San Francisco Limo Fire: Did Orville Brown Leave Women To Die?
Contradictory accounts are emerging in the developing and tragic story of the limo that caught fire in San Francisco. One survivor of the San Francisco limo fire said today that she believes the limo driver, Orville Brown, could have done more to help the victims escape the burning vehicle.
The Daily Mail reports that 36-year-old Nelia Arellano, one of the four surviving women of the San Francisco limo fire who managed to escaped through a rectangular partition to the front seat, believes that Brown walked away from the limo after pulling over and did not help the nine women escape.
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"When he stop the car, he get out from the car, he just get out from the car," Arellano told AP.
"He doesn't want to listen," she continued. "There is already a fire. Stop the car, stop the car," she remembered saying to him before he pulled the limo over.
IScience Times reported earlier this week that bride-to-be, Neriza Fojas, and eight of her girlfriends, all of them nurses, were in the back of the white stretch limo crossing the San Mateo-Hayward Bridge when the back of the vehicle caught fire. The women were celebrating Fojas upcoming wedding in the Philippines and were headed into Foster City to meet up with her fiancé at a hotel party.
When the women first noticed smoke in the back of the limo, one of them knocked on the partition window to tell Brown about the smoke.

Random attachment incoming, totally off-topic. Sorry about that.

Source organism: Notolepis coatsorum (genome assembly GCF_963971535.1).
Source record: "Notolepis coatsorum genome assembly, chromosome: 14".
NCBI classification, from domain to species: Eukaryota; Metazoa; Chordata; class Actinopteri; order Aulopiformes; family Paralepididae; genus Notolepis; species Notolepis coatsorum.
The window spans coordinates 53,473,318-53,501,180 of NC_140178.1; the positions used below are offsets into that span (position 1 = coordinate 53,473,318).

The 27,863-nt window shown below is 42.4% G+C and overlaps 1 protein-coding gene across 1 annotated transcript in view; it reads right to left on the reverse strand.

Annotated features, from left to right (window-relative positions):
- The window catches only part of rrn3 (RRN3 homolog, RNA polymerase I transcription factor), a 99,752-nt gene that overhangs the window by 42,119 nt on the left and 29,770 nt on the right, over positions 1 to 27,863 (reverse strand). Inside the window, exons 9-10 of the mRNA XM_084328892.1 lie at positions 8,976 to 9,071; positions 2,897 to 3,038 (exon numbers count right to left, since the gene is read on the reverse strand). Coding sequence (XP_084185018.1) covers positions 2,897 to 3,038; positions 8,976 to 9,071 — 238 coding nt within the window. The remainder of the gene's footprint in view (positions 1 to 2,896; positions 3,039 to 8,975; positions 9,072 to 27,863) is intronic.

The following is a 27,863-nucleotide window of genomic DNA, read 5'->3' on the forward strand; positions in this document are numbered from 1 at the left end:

"They had the music up in the back, and I figured she was asking, 'Can I smoke?'" Brown told the San Francisco Chronicle in an interview. "I said, 'The owner doesn't allow smoking in the car, and we only have four minutes to the destination.'"
A few moments later, the women began to pound on the partition window again, this time accompanied by frantic screams as smoke engulfed the limo. Brown started to pull over, but by then it was too late.
While four women were able to escape through the partition window, five others, including the bride-to-be, perished. Their bodies were found clustered under the tiny dividing window
"Everything happened so fast," Brown told CNN. "In this situation, you always feel that you could do more."
Brown stands by his account of the incident, saying that he did help pull the four surviving women from the burning limo.
The 1999 Lincoln town car was owned and operated by rental company Limo Stop. "It was an aged piece of equipment and I don't believe it had the extra door," another limo owner told ABC News. "They would have had to climb over each other and exit through the rear doors."
While the exact cause of the fire that killed five women is not yet known, it's likely the fire was caused by electrical issues. Investigators continue to look for answers.
The four women who survived the limo fire in San Francisco were treated at a hospital for burns and smoke inhalation.
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